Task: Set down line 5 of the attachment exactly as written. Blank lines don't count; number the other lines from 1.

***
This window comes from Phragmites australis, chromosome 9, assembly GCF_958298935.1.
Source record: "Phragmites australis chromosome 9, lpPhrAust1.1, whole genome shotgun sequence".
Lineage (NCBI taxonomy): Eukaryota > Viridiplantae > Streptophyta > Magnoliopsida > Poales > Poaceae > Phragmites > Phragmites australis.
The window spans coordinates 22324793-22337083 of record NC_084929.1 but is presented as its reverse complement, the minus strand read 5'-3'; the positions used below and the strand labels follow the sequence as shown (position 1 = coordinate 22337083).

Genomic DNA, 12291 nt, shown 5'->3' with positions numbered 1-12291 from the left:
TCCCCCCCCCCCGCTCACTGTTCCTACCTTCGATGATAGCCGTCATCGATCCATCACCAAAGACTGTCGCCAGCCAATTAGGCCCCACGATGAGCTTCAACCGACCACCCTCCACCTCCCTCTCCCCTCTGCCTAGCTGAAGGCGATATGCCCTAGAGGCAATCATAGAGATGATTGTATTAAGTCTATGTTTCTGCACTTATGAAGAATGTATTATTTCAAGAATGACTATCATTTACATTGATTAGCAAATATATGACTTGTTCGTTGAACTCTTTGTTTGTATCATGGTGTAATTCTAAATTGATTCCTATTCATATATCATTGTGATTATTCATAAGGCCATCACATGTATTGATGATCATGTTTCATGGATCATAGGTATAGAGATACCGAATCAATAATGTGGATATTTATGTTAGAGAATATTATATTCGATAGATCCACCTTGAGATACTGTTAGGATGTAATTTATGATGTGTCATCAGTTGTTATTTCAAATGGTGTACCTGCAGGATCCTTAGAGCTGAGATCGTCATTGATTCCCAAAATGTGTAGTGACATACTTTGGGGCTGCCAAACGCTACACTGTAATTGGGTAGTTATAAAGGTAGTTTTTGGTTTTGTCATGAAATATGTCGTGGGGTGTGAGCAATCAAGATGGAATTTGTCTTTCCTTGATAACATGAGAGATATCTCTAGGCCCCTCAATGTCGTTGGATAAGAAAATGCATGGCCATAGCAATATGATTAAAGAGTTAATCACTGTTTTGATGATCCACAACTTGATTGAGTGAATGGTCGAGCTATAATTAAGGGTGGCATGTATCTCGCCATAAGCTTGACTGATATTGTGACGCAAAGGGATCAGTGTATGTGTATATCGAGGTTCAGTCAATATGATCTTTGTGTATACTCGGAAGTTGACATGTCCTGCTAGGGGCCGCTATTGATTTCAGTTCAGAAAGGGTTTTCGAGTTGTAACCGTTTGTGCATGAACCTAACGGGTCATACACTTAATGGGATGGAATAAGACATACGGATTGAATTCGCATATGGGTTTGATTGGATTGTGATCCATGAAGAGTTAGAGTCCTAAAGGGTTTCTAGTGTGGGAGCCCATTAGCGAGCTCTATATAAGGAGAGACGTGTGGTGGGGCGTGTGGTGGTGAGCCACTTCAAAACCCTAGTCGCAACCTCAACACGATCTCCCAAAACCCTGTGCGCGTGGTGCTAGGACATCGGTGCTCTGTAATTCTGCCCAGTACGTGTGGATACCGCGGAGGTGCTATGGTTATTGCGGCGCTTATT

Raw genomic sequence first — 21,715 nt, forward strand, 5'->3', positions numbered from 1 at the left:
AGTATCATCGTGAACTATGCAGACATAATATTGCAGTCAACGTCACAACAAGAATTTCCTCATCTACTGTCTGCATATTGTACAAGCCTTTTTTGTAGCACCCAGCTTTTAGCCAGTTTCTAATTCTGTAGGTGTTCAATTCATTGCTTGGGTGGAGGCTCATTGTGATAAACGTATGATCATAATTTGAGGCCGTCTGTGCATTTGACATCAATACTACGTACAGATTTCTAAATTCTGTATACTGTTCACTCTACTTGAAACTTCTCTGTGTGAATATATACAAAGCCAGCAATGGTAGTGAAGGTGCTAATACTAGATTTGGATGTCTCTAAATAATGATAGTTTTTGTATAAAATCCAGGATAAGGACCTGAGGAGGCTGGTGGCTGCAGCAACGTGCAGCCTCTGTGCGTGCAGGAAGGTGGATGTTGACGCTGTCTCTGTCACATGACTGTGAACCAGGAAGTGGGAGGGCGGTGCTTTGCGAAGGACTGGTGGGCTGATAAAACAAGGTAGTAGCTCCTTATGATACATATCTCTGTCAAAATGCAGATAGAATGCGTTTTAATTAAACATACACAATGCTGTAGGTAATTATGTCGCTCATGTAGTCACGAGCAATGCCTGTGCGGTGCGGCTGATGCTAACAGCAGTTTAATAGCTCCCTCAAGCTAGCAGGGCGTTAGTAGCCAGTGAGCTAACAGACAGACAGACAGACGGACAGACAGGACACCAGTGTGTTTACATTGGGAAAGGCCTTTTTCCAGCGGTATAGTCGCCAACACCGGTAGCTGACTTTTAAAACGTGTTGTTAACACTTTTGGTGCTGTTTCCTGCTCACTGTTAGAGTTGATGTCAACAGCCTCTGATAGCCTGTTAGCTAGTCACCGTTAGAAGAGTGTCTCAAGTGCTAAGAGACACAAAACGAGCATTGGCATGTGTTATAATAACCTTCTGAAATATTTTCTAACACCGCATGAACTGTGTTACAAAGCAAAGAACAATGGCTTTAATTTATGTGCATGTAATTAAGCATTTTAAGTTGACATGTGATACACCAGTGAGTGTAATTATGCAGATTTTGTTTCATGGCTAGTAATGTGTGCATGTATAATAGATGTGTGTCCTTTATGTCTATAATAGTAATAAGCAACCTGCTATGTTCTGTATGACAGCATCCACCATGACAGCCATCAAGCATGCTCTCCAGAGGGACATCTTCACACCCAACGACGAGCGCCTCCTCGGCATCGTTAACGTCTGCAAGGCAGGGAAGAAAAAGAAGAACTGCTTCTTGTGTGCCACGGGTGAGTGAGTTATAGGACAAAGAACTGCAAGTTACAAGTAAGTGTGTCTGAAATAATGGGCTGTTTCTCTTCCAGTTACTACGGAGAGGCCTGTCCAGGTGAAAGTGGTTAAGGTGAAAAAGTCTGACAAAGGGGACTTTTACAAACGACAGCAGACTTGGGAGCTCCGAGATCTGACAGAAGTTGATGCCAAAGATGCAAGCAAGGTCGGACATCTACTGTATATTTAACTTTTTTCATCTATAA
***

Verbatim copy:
Genomic DNA, 12291 nt, shown 5'->3' with positions numbered 1-12291 from the left: